Concurrent majority

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A concurrent majority is a majority composed of majorities within various subgroups. As a system of government, it means that "major government policy decisions must be approved by the dominant interest groups directly affected ... each group involved must give its consent".[1] There must be majority support within each affected group concurrently.[1]

As a political principle, it enables minorities to block the actions of majorities. In the United States, its most vocal proponents have tended to be minority groups.[2] The concurrent majority was intended to prevent the tyranny of the majority that proponents feared might arise in an unlimited democracy by granting some form of veto power to each of the conflicting interests in society.

Background[edit]

Prior to the American Revolution, most governments were controlled by small minorities of ruling élites. Most of the population was completely disfranchised, even in countries like Switzerland whose governments (local, regional, and federal) were democratic by contemporary standards. The conception of government that materialized during the separation of the United States from Great Britain marked a movement away from such control toward wider suffrage. The problem of tyranny then became a problem of limiting the majority's power.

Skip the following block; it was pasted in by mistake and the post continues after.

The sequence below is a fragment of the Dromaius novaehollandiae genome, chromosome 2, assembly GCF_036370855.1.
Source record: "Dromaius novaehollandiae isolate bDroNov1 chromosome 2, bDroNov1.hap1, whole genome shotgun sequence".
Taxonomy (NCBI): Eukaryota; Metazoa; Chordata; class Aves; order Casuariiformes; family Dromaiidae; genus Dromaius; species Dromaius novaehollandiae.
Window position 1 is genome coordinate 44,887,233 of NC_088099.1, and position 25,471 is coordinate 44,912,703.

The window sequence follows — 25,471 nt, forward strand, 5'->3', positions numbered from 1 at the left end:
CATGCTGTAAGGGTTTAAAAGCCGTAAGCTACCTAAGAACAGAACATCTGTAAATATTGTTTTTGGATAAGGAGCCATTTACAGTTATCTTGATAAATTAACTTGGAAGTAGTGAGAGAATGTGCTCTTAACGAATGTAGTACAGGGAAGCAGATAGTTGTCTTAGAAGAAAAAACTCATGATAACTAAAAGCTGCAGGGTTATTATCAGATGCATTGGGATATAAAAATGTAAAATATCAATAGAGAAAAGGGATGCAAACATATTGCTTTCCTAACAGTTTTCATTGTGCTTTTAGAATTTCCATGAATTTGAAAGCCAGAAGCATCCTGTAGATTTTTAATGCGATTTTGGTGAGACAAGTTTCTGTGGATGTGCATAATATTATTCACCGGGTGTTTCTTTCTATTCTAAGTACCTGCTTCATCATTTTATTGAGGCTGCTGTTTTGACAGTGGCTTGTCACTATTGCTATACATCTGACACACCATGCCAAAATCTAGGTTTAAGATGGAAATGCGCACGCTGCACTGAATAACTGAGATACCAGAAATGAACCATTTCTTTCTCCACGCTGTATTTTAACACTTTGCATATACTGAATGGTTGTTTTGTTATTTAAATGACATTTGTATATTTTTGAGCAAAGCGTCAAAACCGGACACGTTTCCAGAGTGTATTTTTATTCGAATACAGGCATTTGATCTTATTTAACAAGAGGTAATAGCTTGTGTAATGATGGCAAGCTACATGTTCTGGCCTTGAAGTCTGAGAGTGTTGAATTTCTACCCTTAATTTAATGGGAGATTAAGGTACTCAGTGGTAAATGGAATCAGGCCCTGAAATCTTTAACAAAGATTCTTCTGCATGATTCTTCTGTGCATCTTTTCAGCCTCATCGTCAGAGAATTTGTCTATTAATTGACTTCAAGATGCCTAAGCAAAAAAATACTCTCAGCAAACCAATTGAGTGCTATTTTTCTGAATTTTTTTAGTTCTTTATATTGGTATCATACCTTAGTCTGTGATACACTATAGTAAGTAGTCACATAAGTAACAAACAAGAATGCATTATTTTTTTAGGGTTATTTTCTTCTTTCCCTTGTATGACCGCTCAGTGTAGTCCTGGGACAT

United States Constitution[edit]

Even so, the widening of the franchise caused concern. The framers of the United States Constitution, even while they reiterated that the people held national sovereignty, worked to ensure that a simple majority of voters could not infringe upon the liberty of the rest of the people. One protection was separation of powers, such as bicameralism in the United States Congress and the three branches of the national government: legislative, executive, and judicial.

Having two houses was intended to serve as a brake on popular movements that might threaten particular groups, with the United States House of Representatives representing the common people and the United States Senate defending the interests of the state governments. The House was to be elected by popular vote, and the Senate was to be chosen by state legislatures. The executive veto and the implied power of judicial review, which was later made explicit by the Supreme Court of the United States, created further obstacles to absolute majority rule; with the rise of the Warren Court in the 1960s and its establishment of a precedent of one man, one vote, judicial review was used to strike down most of the obstacles to absolute majority rule by declaring such measures unconstitutional.

Furthermore, the Three-Fifths Compromise, more familiarly known at the time as the "federal ratio," allowed slaves to count as three fifths of free men for the purposes of representation and taxation.[3] The compromise secured Southern votes for ratification of the Constitution and ensured disproportionate influence to Southerners for the first 50 years of the Constitution's history.[3]

Calhoun and nullification[edit]